1. Thinking further about the identified 3 distinct cohorts of children with different needs who may require different types of care

Nuffield FJO identify 3 three broadly distinct groups of children for whom the DoL application was being sought for different reasons:

  • children with learning and physical disabilities needing support/supervision
  • children who had multiple, complex needs, which were often recognised to be a response to complex and ongoing trauma
  • children experiencing or at risk of external or extrafamilial risk factors such as sexual or criminal exploitation.

Nuffield hoped such categorisation may help guide future service development.

NCERCC has reflected and concludes that there is potential that categorising the needs leads us into the familiar territory of care, health and youth justice. NCERCC has long asserted the need to stay with the sophistication rather than the attraction of simplification. Again we come to the view that with the children having co-occurring multiple and complex (average 4.2) risk factors we are directed to be more analytic and definitive especially when we will need to apply compatibility and risk evaluations. Effective and efficient care comes through analytical assessment and admissions.

  1. The right response not a reactive response – there is no short term solution to the situation.

We do not have the placements. We do not have the workforce.

  1. Placements These will take 3-5 years to develop.

These will need to be local authority/health settings.

The commissioning experiment shows markets work especially badly for those with the highest needs. Intensive sustained investment is not an attractive commercial proposition. Extractive and speculative investment does not look kindly upon ventures involving such risk.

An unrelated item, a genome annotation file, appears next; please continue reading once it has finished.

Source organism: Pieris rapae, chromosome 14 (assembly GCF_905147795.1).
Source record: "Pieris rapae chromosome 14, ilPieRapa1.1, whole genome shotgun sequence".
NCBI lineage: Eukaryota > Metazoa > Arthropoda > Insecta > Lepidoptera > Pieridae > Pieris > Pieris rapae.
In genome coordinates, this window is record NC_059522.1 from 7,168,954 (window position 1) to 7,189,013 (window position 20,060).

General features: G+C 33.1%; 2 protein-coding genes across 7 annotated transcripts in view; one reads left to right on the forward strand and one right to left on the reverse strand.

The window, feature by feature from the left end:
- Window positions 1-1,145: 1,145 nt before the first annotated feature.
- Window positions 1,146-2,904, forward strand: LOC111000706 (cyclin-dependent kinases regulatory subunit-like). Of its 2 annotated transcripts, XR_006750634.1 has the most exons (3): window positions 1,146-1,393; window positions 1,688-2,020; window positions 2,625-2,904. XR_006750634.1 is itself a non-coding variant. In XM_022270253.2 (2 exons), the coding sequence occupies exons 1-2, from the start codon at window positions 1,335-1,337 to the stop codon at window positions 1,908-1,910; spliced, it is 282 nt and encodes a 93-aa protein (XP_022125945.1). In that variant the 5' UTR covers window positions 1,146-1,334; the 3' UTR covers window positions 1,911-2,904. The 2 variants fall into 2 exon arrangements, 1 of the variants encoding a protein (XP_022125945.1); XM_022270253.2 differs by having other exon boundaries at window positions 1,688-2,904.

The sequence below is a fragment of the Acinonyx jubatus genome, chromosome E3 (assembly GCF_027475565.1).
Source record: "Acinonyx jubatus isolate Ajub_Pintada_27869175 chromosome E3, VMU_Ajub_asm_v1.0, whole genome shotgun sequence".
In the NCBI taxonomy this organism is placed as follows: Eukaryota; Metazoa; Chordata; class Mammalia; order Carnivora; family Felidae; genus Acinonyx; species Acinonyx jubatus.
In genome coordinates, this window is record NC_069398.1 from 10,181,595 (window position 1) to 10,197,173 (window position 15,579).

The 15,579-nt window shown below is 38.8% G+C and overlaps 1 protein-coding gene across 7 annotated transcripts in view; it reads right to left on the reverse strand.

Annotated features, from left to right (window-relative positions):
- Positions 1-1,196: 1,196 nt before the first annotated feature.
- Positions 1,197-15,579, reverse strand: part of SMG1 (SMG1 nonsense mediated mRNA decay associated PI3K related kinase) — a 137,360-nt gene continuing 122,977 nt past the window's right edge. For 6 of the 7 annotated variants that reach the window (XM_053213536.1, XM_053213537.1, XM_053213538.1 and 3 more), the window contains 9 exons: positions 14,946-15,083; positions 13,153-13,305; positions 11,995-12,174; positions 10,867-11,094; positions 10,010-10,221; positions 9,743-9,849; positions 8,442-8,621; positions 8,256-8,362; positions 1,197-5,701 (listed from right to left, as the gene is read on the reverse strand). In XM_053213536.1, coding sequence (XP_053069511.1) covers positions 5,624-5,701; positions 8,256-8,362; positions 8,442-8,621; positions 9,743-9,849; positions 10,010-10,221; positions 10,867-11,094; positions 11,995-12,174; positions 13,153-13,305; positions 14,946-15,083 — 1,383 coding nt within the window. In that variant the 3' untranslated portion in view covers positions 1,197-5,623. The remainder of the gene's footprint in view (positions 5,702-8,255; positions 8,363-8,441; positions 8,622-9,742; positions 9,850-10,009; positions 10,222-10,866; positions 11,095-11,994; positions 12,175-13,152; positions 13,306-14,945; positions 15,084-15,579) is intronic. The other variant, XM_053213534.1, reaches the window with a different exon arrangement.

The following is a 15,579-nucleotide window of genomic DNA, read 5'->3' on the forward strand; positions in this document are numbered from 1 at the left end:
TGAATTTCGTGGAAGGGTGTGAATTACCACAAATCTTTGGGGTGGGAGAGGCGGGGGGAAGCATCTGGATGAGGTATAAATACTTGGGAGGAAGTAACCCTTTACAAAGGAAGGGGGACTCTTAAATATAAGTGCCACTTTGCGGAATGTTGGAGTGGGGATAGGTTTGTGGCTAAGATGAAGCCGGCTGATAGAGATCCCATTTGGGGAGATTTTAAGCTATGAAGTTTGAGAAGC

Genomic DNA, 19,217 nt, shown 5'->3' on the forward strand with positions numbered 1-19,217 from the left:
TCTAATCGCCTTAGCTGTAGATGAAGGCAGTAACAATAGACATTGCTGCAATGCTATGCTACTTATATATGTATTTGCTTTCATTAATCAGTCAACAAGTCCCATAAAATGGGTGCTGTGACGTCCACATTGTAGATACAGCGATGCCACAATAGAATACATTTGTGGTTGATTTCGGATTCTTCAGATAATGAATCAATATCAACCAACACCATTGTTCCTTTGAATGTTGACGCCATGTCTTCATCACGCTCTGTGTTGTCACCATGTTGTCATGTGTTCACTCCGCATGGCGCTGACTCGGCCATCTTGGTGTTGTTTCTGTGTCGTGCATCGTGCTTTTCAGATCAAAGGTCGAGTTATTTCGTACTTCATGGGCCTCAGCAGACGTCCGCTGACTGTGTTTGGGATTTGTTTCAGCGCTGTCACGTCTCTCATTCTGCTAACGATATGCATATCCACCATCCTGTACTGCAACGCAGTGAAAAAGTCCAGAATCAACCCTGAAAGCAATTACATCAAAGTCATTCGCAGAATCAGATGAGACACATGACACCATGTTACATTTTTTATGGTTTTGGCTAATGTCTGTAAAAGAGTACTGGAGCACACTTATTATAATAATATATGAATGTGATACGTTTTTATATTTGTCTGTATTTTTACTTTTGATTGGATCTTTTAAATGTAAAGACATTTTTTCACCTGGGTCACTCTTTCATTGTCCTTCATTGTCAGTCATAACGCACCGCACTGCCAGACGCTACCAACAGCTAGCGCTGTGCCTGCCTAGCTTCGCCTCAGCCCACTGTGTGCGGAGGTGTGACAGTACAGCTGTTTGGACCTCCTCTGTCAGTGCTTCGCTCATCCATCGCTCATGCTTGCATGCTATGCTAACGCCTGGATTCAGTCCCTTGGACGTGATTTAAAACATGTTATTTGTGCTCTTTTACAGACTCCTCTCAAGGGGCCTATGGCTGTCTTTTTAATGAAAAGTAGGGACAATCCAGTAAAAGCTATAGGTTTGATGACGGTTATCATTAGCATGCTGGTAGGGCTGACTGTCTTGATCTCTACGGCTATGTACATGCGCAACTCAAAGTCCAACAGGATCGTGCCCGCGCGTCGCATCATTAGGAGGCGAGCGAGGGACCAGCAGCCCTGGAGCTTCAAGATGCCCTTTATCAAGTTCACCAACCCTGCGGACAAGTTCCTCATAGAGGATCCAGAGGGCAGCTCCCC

Equally we need to be watchful that LA homes are not more of the same as the independent sector.  LA homes need to be specialist.

  1. The workforce will need development.

We do not have the social care workforce with the required knowledge and skills base nor do many have the acquired experiences. These are not present in CAMHS any longer either. Frequently such children will not meet the thresholds for diagnosis or formulation.

Fortunately, we still do have the personnel who have this knowledge, expertise and experience. They need to be brought together into a national task force to deliver the learning necessary.

  1. DfE need to be much stronger in their direction regarding the use of the new Supported Accommodation sector as it can act to deter, delay, dilute accessing the right place at the right time for the right child

Supported Accommodation is now being used for such children.

It is clear needs have been and are compromised.

Yet in the DfE draft for consultation re Supported Accommodation it is clearly stated as follows Draft for consultation – Guide to supported accommodation regulations including Quality Standards (

Where young people of this age have needs that would best be met in a children’s home or foster care placement, that is where they should be placed.

Supported accommodation for looked-after children and care leavers caters for older children aged 16 and 17 who have relatively high or increasing levels of independence, who are ready to gain further skills to prepare for adult living, and who do not need the degree of care or type of environment provided in a children’s home or foster care.

Where a young person has complex needs and/or requires a greater level of ongoing care and supervision, we do not expect that supported accommodation would be appropriate

Attaining 16 years of age for some children has become the threshold for them experiencing one day having 2 or 3 staff caring for them, and the next intermittent support. There is an inevitability of progression into health or justice settings, if not soon then adulthood.